News / Asia

    US Imposes Curfew on All American Troops in Japan

    Commander of U.S. Forces in Japan Lt. Gen. Salvatore Angelella, right, speaks to the media next to U.S. Ambassador to Japan John Roos at the U.S. Embassy in Tokyo, Oct. 19, 2012.
    Commander of U.S. Forces in Japan Lt. Gen. Salvatore Angelella, right, speaks to the media next to U.S. Ambassador to Japan John Roos at the U.S. Embassy in Tokyo, Oct. 19, 2012.
    VOA News
    The commander of U.S. forces in Japan has imposed an nationwide curfew for all military personnel in Japan after the arrest of two American sailors for the alleged rape of an Okinawan woman.

    Lieutenant-General Salvatore Angelella said Friday that the immediate 11:00 p.m. to 5:00 a.m. curfew will apply to all American service members, whether permanent, temporary or transiting Japan.  The curfew does not apply to civilians or American contractors.  Angelella also said that U.S. military members in Japan will have to attend "core values training."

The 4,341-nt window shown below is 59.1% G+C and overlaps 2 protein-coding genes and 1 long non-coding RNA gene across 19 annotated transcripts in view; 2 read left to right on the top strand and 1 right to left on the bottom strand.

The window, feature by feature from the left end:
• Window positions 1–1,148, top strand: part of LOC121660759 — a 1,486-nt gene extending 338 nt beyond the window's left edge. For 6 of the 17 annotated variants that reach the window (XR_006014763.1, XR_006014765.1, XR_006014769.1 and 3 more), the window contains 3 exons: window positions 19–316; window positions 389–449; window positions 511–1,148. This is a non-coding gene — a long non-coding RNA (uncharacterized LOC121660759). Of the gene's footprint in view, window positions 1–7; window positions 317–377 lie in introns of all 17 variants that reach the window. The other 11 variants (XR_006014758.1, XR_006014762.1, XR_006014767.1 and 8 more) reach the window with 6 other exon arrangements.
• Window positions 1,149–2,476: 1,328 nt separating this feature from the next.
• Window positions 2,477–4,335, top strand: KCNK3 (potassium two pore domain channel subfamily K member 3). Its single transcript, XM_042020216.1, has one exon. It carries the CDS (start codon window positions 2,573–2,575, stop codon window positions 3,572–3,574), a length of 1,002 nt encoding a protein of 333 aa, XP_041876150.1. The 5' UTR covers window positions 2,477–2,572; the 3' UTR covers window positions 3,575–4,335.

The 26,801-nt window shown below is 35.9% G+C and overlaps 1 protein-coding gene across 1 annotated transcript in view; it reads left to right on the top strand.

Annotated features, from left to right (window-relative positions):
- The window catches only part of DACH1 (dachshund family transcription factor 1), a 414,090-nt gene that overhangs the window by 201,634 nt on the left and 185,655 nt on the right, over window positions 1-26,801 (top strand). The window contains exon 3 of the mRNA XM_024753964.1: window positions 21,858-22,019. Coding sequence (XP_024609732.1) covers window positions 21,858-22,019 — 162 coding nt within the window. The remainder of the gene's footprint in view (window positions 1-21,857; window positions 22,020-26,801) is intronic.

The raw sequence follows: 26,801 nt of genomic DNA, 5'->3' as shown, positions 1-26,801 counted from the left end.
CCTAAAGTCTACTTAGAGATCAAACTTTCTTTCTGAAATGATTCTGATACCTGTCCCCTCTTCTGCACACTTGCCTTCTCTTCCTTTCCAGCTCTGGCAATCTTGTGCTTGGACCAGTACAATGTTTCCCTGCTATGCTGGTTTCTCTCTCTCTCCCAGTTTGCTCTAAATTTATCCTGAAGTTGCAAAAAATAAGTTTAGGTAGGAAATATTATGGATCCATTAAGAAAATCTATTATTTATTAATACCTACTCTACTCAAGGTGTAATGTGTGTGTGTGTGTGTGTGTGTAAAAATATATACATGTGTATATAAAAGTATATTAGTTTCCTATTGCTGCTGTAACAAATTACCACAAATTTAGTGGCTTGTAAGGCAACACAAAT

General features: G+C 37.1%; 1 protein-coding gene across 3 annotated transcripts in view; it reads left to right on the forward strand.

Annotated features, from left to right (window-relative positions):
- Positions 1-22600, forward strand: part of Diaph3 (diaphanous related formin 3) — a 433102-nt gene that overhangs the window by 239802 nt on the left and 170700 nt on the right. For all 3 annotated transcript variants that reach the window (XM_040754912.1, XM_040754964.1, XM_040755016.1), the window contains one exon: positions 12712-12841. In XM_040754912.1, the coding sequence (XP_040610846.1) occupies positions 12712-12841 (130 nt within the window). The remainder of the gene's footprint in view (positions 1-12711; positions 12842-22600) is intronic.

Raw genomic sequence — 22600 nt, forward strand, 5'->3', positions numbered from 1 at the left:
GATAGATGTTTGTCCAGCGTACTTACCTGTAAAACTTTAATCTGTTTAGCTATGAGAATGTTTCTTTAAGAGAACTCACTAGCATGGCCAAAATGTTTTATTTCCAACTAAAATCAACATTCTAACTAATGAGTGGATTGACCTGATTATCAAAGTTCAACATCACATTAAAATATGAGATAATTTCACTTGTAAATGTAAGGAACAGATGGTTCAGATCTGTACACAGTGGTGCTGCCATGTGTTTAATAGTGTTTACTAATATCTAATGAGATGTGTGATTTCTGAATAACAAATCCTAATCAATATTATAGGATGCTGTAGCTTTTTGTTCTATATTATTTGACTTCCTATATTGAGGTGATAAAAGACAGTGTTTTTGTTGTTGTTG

Police arrested two U.S. sailors on the southern island of Okinawa Thursday.  The are accused of raping a local woman in the parking lot of her apartment building during the early hours of Tuesday.

    In a statement released Thursday, U.S. officials said they would soon unveil measures to "ensure responsible behavior" for troops, while showing their commitment to maintaining positive relationships with local communities that host U.S. forces.

    The case has stirred anger in Japan, where more than 45,000 U.S. troops are stationed, about half of them on Okinawa.

    Previous crimes committed by U.S. military members on Okinawa have sparked mass demonstrations and calls for a reduction in the number of troops stationed on the island.

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